Wolf Creek director Greg McLean on how the TV series turns the movie mythology on its head

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Oct 14, 2016

Director Greg McLean exploded onto the horror scene in 2005 with Wolf Creek, his terrifying tale of Australian Outback serial killer Mick Taylor (John Jarratt). The harrowing tale of unexpected xenophobia and sadism grabbed horror fans by the jugular and never let go. It spawned a 2013 sequel continuing Mick's exploits with unknowing Aussie travelers (Wolf Creek 2), and his story is unexpectedly continued in a brand-new six-episode television series premiering on Pop TV.

Developed by McLean (with a season finale directed by him as well), Wolf Creek the Series features Mick as the primary antagonist of the series' central figure, Eve Thorogood (Lucy Fry).  A young American girl visiting Australia with her family, Eve ends up meeting Mick in the worst possible way, and he changes her life forever.

Wolf Creek TV Trailer


McLean sat down for an exclusive chat with Blastr about adapting his big-screen horror series into a small-screen thriller that gives Mick a formidable heroine to contend with in the rugged Outback.

Mick Taylor has evolved into a genuinely terrifying modern horror icon. How is it possible to translate his character to TV considering he's exists in the dark work of cinema?

Greg McLean: We worked out this entire prequel storyline just because we love the character [of Mick]. Before we started the TV series, we had two prequel novels written and published in Australia. One of them deals with Mick as a 8 to 19 years old. It's the origin of how Mick became Mick. The novel is fantastic. Aaron Sterns is the novelist who co-wrote Wolf Creek 2 with me. We took some of that stuff and put it into the series. And then we wrote the second novel together, which is Mick from 22 to 35 and leads to the first movie.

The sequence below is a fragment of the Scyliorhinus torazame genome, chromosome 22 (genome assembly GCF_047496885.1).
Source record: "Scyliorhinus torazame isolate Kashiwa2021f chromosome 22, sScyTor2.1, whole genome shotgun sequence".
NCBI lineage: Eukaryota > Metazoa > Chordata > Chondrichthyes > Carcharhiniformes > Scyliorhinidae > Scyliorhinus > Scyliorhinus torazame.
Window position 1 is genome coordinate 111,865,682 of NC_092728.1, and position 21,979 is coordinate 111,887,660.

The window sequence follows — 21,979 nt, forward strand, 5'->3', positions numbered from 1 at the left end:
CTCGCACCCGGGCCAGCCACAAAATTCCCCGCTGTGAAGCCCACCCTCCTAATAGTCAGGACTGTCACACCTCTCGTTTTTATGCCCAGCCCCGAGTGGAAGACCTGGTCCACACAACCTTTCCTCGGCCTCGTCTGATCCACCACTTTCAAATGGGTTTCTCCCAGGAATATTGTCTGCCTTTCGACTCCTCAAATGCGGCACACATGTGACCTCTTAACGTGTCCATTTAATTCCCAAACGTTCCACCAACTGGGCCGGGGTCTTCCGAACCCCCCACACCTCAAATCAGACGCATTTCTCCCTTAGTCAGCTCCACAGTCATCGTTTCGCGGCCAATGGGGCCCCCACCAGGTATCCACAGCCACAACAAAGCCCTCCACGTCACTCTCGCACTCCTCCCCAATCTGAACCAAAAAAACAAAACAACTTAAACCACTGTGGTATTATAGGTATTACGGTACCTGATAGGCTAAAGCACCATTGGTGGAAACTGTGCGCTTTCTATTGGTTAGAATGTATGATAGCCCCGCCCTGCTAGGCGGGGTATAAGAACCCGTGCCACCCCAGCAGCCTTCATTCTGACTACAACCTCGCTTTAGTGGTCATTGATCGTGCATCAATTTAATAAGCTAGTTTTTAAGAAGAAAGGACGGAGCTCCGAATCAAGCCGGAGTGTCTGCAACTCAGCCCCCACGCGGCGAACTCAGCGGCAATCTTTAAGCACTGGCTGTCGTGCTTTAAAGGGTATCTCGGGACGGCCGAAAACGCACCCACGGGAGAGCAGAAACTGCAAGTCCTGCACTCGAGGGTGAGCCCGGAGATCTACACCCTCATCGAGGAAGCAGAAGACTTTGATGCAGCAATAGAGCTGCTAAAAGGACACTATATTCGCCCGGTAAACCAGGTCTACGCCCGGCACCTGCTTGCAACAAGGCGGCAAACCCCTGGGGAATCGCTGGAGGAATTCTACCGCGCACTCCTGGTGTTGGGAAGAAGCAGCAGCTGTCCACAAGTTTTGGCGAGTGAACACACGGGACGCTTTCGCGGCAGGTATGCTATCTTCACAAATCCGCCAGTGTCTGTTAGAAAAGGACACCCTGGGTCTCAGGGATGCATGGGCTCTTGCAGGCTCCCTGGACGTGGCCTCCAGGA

Horror fans have an expectation about Mick because of the movies, but this series has a very different focus and tone.

Yes. The movie stories just have to be scary stories, and they are definitely designed to be scary as sh-t. With the different narrative style of a TV show, the characters can wander through and go on different journeys. It means we can now take that to a different sort of storytelling which is more expansive. You can do a whole episode just on one particular motive. There could even be future seasons where Mick is not even in it that much because we've seen the amazing characters that exist out there. And there are probably people even scarier than Mick, so we're building an ensemble.

Was it freeing to tell a story that incorporated Mick but isn't solely about him?

It flips the whole thing. With each iteration of [Wolf Creek] storytelling, for me, I've got to be interested in it as a creative. What's the cool idea we're going to play with, and are we going to pull it off or not? The first movie was one thing, the second was something else. The series is specifically a different thing. It's like a true crime story with Eve (Lucy Fry) as the cop and she's playing detective. Dustin Clare's character [Sullivan Hill] is a police officer, and they are trying to uncover the idea of what is true evil? So, what does it look like when you unpack what that character is? It's a bit like Apocalypse Now in that they're going up the river to find Kurtz and in the end they find out a lot more about him.

Fans of the franchise might be surprised to discover the series revolves around a very empowered heroine in Eve Thorogood. When did that idea come to you?